Mesa enters water awareness stage, asks residents to cut back usage
May 20, 2022, 4:45 AM | Updated: 8:00 am
PHOENIX — The city of Mesa is moving to reduce water usage after entering stage one of its water shortage management plan this week.
“We’re not asking for mandatory water restrictions,” said Kathy Macdonald, Mesa’s water resources planning advisor. “We’re just trying to heighten awareness … and encourage our residents to use water efficiently.”
Macdonald stresses it’s not a matter of running out of water, just rethinking how it’s used.
“Mesa has a very robust water portfolio,” she said. “We get water from multiple sources, including the Salt and Verde rivers, the Colorado River and groundwater supplies.”
Troubling trends at one of those suppliers have caused the city to rethink water usage, however.
“Conditions on the Colorado River are worsening, and it doesn’t look like they’re going to get better any time soon,” Macdonald says.
The new water management plan urges the reduction of water usage around Mesa, starting with the city.
Arizona’s third-largest city is pledging to cut back on water use at city facilities, including parks. They’re urging residents to do their part, too.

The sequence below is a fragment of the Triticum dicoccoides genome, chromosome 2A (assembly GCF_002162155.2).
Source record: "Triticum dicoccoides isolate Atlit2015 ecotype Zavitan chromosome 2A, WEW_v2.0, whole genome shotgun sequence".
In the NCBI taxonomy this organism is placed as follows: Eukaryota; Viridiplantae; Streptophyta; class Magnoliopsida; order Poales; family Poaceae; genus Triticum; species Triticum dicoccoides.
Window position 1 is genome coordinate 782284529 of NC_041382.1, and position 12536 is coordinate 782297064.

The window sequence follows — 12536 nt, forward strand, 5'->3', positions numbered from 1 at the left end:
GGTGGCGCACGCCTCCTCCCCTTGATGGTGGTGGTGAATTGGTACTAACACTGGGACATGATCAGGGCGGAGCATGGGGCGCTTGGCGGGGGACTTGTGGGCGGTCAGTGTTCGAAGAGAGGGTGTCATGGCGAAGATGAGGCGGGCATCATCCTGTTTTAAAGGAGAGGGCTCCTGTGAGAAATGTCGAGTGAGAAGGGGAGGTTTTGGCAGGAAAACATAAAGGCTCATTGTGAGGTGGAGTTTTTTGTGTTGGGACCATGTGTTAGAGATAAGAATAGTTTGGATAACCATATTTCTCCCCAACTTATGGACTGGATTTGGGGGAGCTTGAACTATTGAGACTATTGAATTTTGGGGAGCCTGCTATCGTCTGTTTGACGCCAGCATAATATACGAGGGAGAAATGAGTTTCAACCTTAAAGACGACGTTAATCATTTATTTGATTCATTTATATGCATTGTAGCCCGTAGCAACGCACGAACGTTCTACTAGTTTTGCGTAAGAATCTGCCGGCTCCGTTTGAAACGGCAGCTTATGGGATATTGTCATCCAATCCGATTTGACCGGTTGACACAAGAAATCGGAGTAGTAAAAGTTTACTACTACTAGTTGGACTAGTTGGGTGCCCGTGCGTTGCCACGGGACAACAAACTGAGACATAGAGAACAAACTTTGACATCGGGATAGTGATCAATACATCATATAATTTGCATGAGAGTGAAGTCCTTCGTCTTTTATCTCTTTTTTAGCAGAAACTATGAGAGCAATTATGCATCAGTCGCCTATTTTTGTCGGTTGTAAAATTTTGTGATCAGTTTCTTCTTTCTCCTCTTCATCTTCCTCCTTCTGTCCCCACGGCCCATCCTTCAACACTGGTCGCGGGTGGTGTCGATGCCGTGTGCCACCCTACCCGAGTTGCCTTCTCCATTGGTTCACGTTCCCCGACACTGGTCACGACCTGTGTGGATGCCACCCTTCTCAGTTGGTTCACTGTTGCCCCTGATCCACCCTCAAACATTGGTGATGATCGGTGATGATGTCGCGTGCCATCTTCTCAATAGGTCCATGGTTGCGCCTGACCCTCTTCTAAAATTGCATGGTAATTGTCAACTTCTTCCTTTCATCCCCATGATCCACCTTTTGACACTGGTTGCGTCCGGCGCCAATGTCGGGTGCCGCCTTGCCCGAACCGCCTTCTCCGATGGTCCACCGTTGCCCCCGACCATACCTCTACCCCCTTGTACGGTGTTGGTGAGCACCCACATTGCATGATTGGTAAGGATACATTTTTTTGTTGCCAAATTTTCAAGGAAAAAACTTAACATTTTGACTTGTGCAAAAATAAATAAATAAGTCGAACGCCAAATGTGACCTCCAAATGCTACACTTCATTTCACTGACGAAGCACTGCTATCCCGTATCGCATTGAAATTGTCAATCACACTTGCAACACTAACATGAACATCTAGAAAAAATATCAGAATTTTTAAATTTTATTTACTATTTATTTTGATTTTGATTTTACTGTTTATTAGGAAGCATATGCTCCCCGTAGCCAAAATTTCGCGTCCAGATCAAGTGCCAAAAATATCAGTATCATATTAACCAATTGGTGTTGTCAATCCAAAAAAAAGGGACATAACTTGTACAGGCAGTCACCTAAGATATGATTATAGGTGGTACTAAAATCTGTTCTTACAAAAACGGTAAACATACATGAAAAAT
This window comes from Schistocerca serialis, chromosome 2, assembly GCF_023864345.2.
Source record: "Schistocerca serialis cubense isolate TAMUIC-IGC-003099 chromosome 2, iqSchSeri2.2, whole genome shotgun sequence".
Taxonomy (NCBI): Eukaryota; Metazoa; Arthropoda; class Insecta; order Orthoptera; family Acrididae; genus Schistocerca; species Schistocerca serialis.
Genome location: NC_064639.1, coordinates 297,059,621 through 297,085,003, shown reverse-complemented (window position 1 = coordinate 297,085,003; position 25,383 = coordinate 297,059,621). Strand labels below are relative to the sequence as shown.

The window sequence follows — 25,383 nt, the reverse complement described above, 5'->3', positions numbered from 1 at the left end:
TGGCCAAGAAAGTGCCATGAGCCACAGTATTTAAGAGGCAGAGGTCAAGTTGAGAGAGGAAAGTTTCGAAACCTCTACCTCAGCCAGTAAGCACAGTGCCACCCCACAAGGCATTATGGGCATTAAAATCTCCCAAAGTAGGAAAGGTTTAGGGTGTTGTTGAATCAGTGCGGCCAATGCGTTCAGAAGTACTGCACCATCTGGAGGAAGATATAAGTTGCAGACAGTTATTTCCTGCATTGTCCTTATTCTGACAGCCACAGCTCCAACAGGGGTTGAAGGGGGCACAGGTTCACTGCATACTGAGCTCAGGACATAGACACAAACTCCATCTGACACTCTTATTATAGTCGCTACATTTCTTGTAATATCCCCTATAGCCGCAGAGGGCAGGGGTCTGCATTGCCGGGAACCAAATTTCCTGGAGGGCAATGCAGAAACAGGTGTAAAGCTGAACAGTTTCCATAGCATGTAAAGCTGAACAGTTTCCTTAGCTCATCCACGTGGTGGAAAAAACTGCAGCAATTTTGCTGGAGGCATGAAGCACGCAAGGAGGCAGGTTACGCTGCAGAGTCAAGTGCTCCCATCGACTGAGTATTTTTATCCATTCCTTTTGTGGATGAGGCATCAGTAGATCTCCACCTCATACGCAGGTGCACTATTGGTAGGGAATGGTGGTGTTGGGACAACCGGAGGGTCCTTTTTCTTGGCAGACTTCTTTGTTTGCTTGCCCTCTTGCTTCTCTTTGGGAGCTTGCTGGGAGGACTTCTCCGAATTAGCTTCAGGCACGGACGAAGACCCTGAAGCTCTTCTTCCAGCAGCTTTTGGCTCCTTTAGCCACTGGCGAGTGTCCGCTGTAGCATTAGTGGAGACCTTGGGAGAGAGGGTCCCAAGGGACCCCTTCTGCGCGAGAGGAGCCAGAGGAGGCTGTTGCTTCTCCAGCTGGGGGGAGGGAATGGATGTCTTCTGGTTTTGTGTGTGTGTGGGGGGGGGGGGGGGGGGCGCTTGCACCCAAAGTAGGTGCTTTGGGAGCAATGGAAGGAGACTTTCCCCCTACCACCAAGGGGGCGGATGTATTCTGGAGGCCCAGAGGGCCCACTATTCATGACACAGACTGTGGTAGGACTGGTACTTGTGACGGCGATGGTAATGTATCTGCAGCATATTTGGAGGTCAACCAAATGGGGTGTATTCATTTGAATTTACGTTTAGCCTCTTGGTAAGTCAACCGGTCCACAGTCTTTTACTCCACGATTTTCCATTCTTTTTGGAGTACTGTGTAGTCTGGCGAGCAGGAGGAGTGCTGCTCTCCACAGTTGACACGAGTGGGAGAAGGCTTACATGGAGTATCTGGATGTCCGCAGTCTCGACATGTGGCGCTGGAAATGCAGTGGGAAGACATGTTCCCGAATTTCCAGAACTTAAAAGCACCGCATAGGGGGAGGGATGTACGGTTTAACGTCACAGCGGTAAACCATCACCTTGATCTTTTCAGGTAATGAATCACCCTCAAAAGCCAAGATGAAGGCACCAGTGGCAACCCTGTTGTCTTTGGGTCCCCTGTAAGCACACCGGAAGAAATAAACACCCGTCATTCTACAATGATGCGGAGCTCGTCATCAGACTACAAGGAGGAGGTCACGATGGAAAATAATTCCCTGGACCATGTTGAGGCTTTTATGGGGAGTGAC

Macdonald said there are a lot of simple ways for citizens to reduce their water usage.
“Checking for leaks around your home, or maybe irrigating your landscaping more efficiently,” Macdonald suggests. “Also, just being mindful of how much water you’re actually using.”
How much water should people use? It can be a tough question to answer for those who have never really had to think about it.
Macdonald says Mesa has a tool that may be able to help.
“Residents can go to our website where they can find tips and tools [to save water] tailored to the needs of their family and the unique needs of their home.”
Will Mesa ever implement tighter restrictions? Macdonald doesn’t see it happening soon.
“In the latter stages of our plan, we do have some mandatory water restrictions,” she said.
“That just really depends on how bad this situation gets. We’re always monitoring conditions on the Colorado River to be sure we’re taking the right steps.